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Practitioners Warn About Immigration Scams


Immigration practitioners are warning each other, companies, and employees to avoid immigration-related scams. Types of scams reported recently include:

  • Scammers targeting people based on foreign-sounding names or based on information gathered about companies hiring many H-1Bs. The scammers can get a lot of information from various websites, labor condition application listings from the Department of Labor, LinkedIn, social media, and other sources. Scammers are able to collect information in a variety of ways and use it to convince unwitting victims of their purported authenticity. 
  • Scammers claiming to be from the Department of Homeland Security or U.S. Citizenship and Immigration Services. They call and state that the victim’s paperwork has problems and threaten to deport the victim or to send authorities to the person’s home if he or she does not cooperate. They then order the person to go to the nearest convenience store, obtain merchant cards or vouchers for a certain amount of money, and provide the voucher numbers over the phone. Once the scammers obtain the voucher numbers, they disconnect the call and disappear with the victim’s money.
  • Scammers claiming to be from the Internal Revenue Service, who state that the victim owes back taxes and ordering them to provide merchant card or voucher numbers, then disappearing with the victim’s money.
  • Scammers who use “Caller ID spoofing” to display a telephone number that is not really their own, and that may appear to be from a legitimate government agency.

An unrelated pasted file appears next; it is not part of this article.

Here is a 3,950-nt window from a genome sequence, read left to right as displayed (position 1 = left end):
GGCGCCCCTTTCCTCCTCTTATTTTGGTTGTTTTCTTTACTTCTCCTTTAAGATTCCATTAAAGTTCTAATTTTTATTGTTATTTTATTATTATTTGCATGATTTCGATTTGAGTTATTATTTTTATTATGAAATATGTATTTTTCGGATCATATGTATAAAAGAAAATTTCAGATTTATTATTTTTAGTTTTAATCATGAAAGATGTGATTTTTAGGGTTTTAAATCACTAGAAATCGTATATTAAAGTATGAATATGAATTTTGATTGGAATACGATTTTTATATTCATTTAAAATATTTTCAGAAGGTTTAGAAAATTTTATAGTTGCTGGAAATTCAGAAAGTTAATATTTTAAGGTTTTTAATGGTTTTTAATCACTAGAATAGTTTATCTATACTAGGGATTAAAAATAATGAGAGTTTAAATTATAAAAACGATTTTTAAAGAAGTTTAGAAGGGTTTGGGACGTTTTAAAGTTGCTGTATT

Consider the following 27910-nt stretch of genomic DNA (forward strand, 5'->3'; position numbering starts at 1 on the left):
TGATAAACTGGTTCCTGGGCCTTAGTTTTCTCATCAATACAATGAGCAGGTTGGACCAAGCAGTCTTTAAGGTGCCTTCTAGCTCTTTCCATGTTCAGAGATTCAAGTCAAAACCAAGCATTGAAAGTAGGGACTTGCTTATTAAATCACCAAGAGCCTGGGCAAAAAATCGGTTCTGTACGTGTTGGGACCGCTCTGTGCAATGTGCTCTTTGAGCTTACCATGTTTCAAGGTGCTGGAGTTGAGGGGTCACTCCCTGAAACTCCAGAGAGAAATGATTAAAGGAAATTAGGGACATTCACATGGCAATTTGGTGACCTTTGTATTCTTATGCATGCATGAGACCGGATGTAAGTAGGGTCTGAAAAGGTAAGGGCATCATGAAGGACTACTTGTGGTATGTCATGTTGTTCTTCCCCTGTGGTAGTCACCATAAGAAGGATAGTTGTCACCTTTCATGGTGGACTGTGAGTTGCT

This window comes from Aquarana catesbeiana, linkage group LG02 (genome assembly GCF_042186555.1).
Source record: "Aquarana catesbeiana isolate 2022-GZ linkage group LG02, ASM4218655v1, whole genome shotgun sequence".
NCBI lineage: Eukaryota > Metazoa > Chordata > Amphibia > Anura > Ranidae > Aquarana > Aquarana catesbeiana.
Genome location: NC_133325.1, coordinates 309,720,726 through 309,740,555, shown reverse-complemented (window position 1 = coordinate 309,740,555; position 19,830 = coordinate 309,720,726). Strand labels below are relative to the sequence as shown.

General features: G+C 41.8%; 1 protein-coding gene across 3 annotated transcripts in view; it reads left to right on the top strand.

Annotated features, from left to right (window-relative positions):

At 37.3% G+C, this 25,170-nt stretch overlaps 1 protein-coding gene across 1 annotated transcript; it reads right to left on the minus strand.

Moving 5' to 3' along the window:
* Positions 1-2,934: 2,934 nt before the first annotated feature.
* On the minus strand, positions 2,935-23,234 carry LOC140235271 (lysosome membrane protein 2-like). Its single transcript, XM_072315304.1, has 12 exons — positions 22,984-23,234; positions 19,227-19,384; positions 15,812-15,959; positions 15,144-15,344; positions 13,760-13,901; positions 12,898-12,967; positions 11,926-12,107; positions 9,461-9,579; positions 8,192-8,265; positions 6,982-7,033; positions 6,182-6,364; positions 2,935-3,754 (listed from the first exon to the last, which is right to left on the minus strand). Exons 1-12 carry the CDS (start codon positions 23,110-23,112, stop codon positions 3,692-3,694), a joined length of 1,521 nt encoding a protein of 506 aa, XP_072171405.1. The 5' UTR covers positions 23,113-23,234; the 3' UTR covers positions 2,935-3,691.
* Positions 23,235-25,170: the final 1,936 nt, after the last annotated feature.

• Scammers who send e-mails claiming that the recipient is a Diversity Visa lottery winner and must send in a fee. The Department of State does not send e-mails to applicants.
  • Scammers who claim faster processing times or guarantee visas, work authorizations, or green cards, for a fee.

The Alliance of Business Immigration Lawyers notes that government agencies never conduct business in this manner. A call demanding money and threatening negative consequences if it’s not coughed up immediately is a scam, and those receiving such calls should hang up immediately and not provide any information. USCIS notes, “USCIS will not call you to ask for any form of payment over the phone. Don’t give payment over the phone to anyone who claims to be a USCIS official.”

Scams can be reported to the Federal Trade Commission. See also USCIS’s scam information page at http://www.uscis.gov/avoidscams to learn where to report scams. USCIS lists common immigration-related scams. Contact your Ivener & Fullmer LLP for more information or help in particular cases.

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Ivener & Fullmer LLP, a nationally recognized law firm, has successfully assisted hundreds of clients in immigration matters.

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